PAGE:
By Karl Grossman
I am writing this on a sunny, beautiful Friday, before Hurricane Irene hits, because my editors say they need it now — not knowing what will happen the day after tomorrow when this powerful storm is predicted to make landfall on Long Island.
Without electricity — and a head-on hit of a major hurricane here is expected to cause us to lose electricity — newspapers and virtually every institution in today’s world, are in trouble.
People can think they have conquered nature, but that’s an illusion. Nature bats last — and can do so with unimaginable power.
Some news reports are talking about how vulnerable Long Island is pointing to the development in coastal areas and a population that has boomed in recent times.
“America’s Most Vulnerable Coastal Communities” is the title of a 2009 book by geologists Joseph T. Kelley, Orrin H. Pilkey and J. Andrew Cooper. It speaks of how areas along the shore — and cited among the “vulnerable communities” is the Town of Southampton — have been developed with “little regard” to the realities of nature. Dr. Pilkey, also the co-author of an earlier, classic book, The Beaches Are Moving: The Drowning of America’s Shoreline,” has given presentations in Suffolk County on his research.
“Our beaches are eroding, sinking, washing out right under our houses, hotels…Vacation dreamlands become nightmare scenes of futile revetments, fills, groins, what have you — all thrown up in a frantic defense against the natural system,” a summary of his 1983 book states.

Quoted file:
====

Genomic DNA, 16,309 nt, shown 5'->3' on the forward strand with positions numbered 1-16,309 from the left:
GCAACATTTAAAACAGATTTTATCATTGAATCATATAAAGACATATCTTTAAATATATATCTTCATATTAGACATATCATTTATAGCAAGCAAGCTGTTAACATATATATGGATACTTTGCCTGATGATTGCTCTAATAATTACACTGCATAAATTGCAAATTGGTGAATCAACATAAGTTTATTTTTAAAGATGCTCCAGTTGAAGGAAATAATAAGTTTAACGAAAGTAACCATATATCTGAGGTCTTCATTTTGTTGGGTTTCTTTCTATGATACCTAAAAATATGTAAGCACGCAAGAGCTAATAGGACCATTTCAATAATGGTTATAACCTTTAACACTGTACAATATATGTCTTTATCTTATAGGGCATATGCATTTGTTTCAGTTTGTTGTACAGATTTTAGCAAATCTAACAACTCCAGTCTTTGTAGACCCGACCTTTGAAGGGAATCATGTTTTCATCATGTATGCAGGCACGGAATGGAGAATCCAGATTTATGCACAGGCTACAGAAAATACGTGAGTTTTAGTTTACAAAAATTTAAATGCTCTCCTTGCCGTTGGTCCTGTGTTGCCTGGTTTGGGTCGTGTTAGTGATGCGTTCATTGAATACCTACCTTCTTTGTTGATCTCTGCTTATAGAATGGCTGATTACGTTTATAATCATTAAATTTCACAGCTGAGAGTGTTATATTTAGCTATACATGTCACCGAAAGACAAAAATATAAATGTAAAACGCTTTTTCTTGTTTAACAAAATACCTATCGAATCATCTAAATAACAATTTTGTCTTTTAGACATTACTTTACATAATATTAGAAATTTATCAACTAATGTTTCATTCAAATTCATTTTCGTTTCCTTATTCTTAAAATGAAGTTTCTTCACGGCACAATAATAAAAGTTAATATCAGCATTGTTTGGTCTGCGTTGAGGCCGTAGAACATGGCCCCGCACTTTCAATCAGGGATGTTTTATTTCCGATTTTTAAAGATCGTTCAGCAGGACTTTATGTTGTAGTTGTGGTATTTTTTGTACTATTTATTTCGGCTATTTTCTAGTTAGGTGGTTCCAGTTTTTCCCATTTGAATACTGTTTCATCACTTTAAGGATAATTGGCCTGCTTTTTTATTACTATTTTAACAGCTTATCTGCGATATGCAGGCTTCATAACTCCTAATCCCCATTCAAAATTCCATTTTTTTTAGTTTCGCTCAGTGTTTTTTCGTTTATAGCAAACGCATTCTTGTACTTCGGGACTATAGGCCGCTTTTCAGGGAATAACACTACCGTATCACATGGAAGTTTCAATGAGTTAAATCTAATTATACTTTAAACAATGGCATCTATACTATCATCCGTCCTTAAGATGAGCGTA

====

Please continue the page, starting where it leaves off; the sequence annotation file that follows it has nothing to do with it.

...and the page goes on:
Will Hurricane Irene provide a tragic and expensive lesson regarding this shoreline folly?
What we face, moreover, involves every aspect of modern life.
As I cashed a check for some money for the days ahead — credit card use could become problematic without electricity — I asked the manager of my Suffolk County National Bank branch in Sag Harbor how it might operate Monday if there is no electricity. Sue Tooker said no one could be allowed into the bank because the alarm system wouldn’t be operable. Electronics are vital these days in dealing with bank bandits. Only the drive-in window would be used.
There’ll be back-up power of various sorts — including home generators. I waited on line and bought one in the midst of Hurricane Gloria in 1985. We haven’t used it since and I’ve sometimes wondered about that $1,000 investment that’s sat in a shed for lo these 26 years. Will it wake up now and run anew?
Another survival plan I devised was saving a test well dug when a new well was drilled for the house. I had the well-drillers put a pitcher pump on top of the pipe they rammed into the ground. Yesterday I primed it and began pumping. Nothing happened. At Nugent & Potter in Southampton — which sells well supplies and, indeed, a pitcher pump is its symbol — I was advised that “the leather has dried up.” I got a new pump. Let’s see if this works.
A new pitcher pump was available, but if one wanted D-batteries or flashlights in this build-up to whatever is to happen, several hardware stores I was in today and yesterday were out.
It’s been quite a scene for all of us filling our cars with gas, stocking up on groceries, doing everything one can think of in line with the wise Boy Scout motto, “Be Prepared.”
But, in the end, nature will shape the outcome. That was so clear to me last week on a vacation trip to Alaska — seeing the Mendenhall and Sawyer glaciers, huge masses of ice bearing down and altering the landscape. And then, flying back, a reported worst-in-a-century earthquake struck the East Coast. While in Alaska, I negotiated via e-mail with a magazine editor who wanted me to write an article about the ongoing Fukushima Daiichi nuclear plant complex disaster. Upon landing, he told me on my cell phone that he wanted a sidebar on the impacts of this earthquake on East Coast nuclear plants.
The works of humans can be wonderful. Looking out the window of the jet, I thought of how in one day I’d be glimpsing both the Pacific and Atlantic Oceans. That was inconceivable a few generations ago. But we humans can be so presumptuous, so foolish as well, with our development patterns and some of the machines we build.
Hurricane and glaciers, earthquakes and tsunamis. They are inevitable. And, often painfully, they teach us where sits the true power in this world.